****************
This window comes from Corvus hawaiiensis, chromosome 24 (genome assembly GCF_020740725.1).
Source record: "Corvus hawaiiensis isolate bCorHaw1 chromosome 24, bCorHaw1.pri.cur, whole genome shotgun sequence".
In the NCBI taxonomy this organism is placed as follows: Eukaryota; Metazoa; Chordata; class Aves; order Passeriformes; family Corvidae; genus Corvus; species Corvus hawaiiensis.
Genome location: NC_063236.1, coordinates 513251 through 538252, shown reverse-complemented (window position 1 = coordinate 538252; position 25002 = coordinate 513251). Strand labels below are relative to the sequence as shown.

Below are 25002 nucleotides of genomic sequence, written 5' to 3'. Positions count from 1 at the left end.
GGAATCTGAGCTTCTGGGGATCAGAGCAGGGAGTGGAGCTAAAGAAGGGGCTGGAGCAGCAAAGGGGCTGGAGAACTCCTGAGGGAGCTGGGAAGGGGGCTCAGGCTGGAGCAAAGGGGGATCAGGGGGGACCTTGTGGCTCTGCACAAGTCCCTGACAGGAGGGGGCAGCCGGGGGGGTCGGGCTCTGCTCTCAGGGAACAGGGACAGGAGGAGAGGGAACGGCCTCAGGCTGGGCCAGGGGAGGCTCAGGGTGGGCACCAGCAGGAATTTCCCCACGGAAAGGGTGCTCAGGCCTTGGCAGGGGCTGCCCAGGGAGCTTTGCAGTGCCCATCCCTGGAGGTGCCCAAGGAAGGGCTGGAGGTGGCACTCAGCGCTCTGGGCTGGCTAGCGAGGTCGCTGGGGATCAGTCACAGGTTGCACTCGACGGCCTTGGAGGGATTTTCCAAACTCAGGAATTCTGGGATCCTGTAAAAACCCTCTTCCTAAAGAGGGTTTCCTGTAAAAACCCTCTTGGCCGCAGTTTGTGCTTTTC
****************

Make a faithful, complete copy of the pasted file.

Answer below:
This window comes from Corvus hawaiiensis, chromosome 24 (genome assembly GCF_020740725.1).
Source record: "Corvus hawaiiensis isolate bCorHaw1 chromosome 24, bCorHaw1.pri.cur, whole genome shotgun sequence".
In the NCBI taxonomy this organism is placed as follows: Eukaryota; Metazoa; Chordata; class Aves; order Passeriformes; family Corvidae; genus Corvus; species Corvus hawaiiensis.
Genome location: NC_063236.1, coordinates 513251 through 538252, shown reverse-complemented (window position 1 = coordinate 538252; position 25002 = coordinate 513251). Strand labels below are relative to the sequence as shown.

Below are 25002 nucleotides of genomic sequence, written 5' to 3'. Positions count from 1 at the left end.
GGAATCTGAGCTTCTGGGGATCAGAGCAGGGAGTGGAGCTAAAGAAGGGGCTGGAGCAGCAAAGGGGCTGGAGAACTCCTGAGGGAGCTGGGAAGGGGGCTCAGGCTGGAGCAAAGGGGGATCAGGGGGGACCTTGTGGCTCTGCACAAGTCCCTGACAGGAGGGGGCAGCCGGGGGGGTCGGGCTCTGCTCTCAGGGAACAGGGACAGGAGGAGAGGGAACGGCCTCAGGCTGGGCCAGGGGAGGCTCAGGGTGGGCACCAGCAGGAATTTCCCCACGGAAAGGGTGCTCAGGCCTTGGCAGGGGCTGCCCAGGGAGCTTTGCAGTGCCCATCCCTGGAGGTGCCCAAGGAAGGGCTGGAGGTGGCACTCAGCGCTCTGGGCTGGCTAGCGAGGTCGCTGGGGATCAGTCACAGGTTGCACTCGACGGCCTTGGAGGGATTTTCCAAACTCAGGAATTCTGGGATCCTGTAAAAACCCTCTTCCTAAAGAGGGTTTCCTGTAAAAACCCTCTTGGCCGCAGTTTGTGCTTTTC